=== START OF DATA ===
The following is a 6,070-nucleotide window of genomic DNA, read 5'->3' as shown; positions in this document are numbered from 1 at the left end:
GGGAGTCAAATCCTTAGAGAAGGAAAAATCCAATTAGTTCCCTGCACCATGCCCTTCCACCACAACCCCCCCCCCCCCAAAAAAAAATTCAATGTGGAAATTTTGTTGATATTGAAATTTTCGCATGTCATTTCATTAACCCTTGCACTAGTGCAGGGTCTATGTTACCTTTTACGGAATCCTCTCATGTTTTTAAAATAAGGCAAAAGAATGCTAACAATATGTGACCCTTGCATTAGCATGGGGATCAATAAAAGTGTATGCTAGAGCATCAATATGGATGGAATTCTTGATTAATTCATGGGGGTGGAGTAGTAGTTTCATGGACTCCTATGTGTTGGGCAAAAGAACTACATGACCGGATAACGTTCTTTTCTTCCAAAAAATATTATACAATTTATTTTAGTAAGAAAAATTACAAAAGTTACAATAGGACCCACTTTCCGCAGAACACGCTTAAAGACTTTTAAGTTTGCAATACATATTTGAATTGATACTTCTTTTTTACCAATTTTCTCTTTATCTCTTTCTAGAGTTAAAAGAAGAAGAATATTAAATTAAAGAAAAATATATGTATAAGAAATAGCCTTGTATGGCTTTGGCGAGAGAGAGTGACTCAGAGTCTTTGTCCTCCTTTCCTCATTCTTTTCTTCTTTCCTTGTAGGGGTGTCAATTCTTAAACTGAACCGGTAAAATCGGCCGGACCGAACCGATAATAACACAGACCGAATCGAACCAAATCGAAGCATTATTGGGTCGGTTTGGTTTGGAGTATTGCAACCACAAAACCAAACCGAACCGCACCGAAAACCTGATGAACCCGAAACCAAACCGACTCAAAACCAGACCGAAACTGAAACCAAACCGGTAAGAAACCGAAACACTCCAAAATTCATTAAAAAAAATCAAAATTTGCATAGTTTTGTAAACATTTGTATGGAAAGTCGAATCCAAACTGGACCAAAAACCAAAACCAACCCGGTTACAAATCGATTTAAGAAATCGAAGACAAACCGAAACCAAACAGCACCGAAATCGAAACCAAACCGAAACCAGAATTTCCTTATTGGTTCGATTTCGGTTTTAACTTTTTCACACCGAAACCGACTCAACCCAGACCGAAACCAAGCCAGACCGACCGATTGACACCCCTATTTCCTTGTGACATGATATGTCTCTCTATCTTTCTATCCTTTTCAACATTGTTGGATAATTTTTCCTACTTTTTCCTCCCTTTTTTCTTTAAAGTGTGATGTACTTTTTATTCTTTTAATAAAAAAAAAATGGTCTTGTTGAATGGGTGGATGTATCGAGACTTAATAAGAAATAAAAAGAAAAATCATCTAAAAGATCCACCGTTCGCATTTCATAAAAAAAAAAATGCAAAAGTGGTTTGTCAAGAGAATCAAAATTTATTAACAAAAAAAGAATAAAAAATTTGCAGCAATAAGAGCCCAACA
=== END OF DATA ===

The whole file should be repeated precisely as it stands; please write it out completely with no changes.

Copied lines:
The following is a 6,070-nucleotide window of genomic DNA, read 5'->3' as shown; positions in this document are numbered from 1 at the left end:
GGGAGTCAAATCCTTAGAGAAGGAAAAATCCAATTAGTTCCCTGCACCATGCCCTTCCACCACAACCCCCCCCCCCCCAAAAAAAAATTCAATGTGGAAATTTTGTTGATATTGAAATTTTCGCATGTCATTTCATTAACCCTTGCACTAGTGCAGGGTCTATGTTACCTTTTACGGAATCCTCTCATGTTTTTAAAATAAGGCAAAAGAATGCTAACAATATGTGACCCTTGCATTAGCATGGGGATCAATAAAAGTGTATGCTAGAGCATCAATATGGATGGAATTCTTGATTAATTCATGGGGGTGGAGTAGTAGTTTCATGGACTCCTATGTGTTGGGCAAAAGAACTACATGACCGGATAACGTTCTTTTCTTCCAAAAAATATTATACAATTTATTTTAGTAAGAAAAATTACAAAAGTTACAATAGGACCCACTTTCCGCAGAACACGCTTAAAGACTTTTAAGTTTGCAATACATATTTGAATTGATACTTCTTTTTTACCAATTTTCTCTTTATCTCTTTCTAGAGTTAAAAGAAGAAGAATATTAAATTAAAGAAAAATATATGTATAAGAAATAGCCTTGTATGGCTTTGGCGAGAGAGAGTGACTCAGAGTCTTTGTCCTCCTTTCCTCATTCTTTTCTTCTTTCCTTGTAGGGGTGTCAATTCTTAAACTGAACCGGTAAAATCGGCCGGACCGAACCGATAATAACACAGACCGAATCGAACCAAATCGAAGCATTATTGGGTCGGTTTGGTTTGGAGTATTGCAACCACAAAACCAAACCGAACCGCACCGAAAACCTGATGAACCCGAAACCAAACCGACTCAAAACCAGACCGAAACTGAAACCAAACCGGTAAGAAACCGAAACACTCCAAAATTCATTAAAAAAAATCAAAATTTGCATAGTTTTGTAAACATTTGTATGGAAAGTCGAATCCAAACTGGACCAAAAACCAAAACCAACCCGGTTACAAATCGATTTAAGAAATCGAAGACAAACCGAAACCAAACAGCACCGAAATCGAAACCAAACCGAAACCAGAATTTCCTTATTGGTTCGATTTCGGTTTTAACTTTTTCACACCGAAACCGACTCAACCCAGACCGAAACCAAGCCAGACCGACCGATTGACACCCCTATTTCCTTGTGACATGATATGTCTCTCTATCTTTCTATCCTTTTCAACATTGTTGGATAATTTTTCCTACTTTTTCCTCCCTTTTTTCTTTAAAGTGTGATGTACTTTTTATTCTTTTAATAAAAAAAAAATGGTCTTGTTGAATGGGTGGATGTATCGAGACTTAATAAGAAATAAAAAGAAAAATCATCTAAAAGATCCACCGTTCGCATTTCATAAAAAAAAAAATGCAAAAGTGGTTTGTCAAGAGAATCAAAATTTATTAACAAAAAAAGAATAAAAAATTTGCAGCAATAAGAGCCCAACA